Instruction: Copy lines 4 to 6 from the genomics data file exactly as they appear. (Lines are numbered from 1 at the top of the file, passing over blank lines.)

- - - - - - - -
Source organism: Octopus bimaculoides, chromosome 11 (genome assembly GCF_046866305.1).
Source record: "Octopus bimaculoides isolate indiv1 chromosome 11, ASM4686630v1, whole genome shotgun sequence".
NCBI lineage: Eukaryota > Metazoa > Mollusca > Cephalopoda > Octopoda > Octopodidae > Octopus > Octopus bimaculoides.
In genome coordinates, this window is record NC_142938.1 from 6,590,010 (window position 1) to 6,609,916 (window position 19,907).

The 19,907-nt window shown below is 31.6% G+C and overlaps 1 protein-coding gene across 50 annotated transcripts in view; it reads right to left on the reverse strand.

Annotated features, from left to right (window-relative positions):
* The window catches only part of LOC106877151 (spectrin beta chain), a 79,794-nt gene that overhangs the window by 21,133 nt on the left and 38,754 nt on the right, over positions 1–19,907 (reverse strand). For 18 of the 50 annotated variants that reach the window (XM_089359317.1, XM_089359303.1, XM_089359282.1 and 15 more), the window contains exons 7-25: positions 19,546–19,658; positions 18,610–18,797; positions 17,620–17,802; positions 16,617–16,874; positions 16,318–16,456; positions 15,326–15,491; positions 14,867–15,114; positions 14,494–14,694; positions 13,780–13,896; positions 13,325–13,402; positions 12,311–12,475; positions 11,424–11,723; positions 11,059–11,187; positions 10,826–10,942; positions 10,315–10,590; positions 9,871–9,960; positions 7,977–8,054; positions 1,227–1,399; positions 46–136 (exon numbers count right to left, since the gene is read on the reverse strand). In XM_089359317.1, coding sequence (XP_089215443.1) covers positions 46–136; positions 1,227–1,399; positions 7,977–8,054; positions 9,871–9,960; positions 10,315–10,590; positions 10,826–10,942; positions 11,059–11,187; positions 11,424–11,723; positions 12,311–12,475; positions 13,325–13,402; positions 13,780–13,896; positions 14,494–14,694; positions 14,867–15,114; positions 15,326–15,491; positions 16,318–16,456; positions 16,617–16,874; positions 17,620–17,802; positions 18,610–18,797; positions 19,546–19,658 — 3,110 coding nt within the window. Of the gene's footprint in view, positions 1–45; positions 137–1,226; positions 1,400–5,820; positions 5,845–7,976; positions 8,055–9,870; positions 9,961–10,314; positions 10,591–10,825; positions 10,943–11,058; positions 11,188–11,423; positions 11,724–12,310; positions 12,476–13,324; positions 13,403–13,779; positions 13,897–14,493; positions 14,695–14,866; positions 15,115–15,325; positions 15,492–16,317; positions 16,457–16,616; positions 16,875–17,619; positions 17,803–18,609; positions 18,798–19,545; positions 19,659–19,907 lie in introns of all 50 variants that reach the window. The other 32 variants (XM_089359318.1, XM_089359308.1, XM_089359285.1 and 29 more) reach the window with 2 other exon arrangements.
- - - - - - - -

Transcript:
In genome coordinates, this window is record NC_142938.1 from 6,590,010 (window position 1) to 6,609,916 (window position 19,907).

The 19,907-nt window shown below is 31.6% G+C and overlaps 1 protein-coding gene across 50 annotated transcripts in view; it reads right to left on the reverse strand.

Annotated features, from left to right (window-relative positions):